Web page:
How a Neo-Nazi race war novel from 1978 helped inspire the Capitol insurrection

The Turner Diaries, a neo-Nazi race-war novel from 1978 that has long been influential in right-wing extremist circles, helped fuel the Jan. 6 insurrection, according to one prominent historian who studies white supremacy and political violence.

Appearing on the Daily Beast's "Fever Dreams" podcast this week, University of Chicago assistant professor of history Kathleen Belew noted that the book, The Turner Diaries, even includes a fictional attack on the Capitol.

"Please don't go buy this book. The money can still go back to white power groups if you do," Belew said. "It's the book that's very important to Timothy McVeigh before the Oklahoma City bombing. And it's come back up around January 6th. We have footage of Proud Boys instructing journalists to go read The Turner Diaries."

Among other things, Belew said a noose and makeshift gallows erected outside the Capitol during the insurrection was a possible reference the The Turner Diaries, which includes a story about "The Day of the Rope."

The New York Times first reported on links between The Turner Diaries and the Capitol insurrection in January, when Amazon removed the book from its site.

"A group of white supremacists attacks the Capitol in an effort to overthrow the U.S. government," the Times wrote, describing the book's plot. "Dozens are killed in the assault, including members of Congress and their staffers. But in the insurrectionists' view, the greater victory is symbolic."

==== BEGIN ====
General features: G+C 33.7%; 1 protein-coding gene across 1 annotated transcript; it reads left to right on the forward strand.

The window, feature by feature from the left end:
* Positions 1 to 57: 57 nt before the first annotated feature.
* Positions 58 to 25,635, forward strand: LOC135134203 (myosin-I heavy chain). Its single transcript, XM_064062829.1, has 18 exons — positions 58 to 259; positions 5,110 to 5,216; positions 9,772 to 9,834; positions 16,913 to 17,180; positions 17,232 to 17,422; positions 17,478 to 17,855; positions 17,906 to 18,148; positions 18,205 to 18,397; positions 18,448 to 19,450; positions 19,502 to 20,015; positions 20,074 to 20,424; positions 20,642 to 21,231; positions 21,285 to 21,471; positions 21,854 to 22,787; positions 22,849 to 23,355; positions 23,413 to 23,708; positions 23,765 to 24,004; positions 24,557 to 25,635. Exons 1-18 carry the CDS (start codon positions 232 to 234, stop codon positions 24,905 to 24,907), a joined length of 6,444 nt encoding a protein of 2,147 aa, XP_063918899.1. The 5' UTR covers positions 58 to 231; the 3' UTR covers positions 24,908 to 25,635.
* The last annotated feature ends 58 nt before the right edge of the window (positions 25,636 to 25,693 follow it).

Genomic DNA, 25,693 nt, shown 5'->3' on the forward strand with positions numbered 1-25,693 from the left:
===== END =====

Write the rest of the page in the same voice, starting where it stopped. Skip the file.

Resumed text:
The NYT called the book "one of the most influential texts among white nationalists and right-wing extremists," adding that in addition to the Oklahoma City bombing, it has inspired dozens of other acts of violence over the years, and serves as a blueprint for how to enact an insurrection.

"The narrative, presented as found diary entries, follows white people who form terrorist cells and start a race war," the NYT reported. "The attacks they launch include a bombing of F.B.I. headquarters, a mortar attack on the Capitol and 'the Day of the Rope,' in which 'race traitors' are lynched, including 'the politicians, the lawyers, the businessmen, the TV newscasters, the newspaper reporters and editors, the judges, the teachers, the school officials, the civic leaders, the bureaucrats, the preachers.' Eventually, the group takes control of the United States and carries out genocide on a global scale. ...

"Scholars and historians have expressed concern about the book's availability in the United States," the Times reported. "As more social media networks crack down on hate speech and calls to violence, some extremists may turn to books as a way to spread their ideology."

Listen to the Fever Dreams podcast below.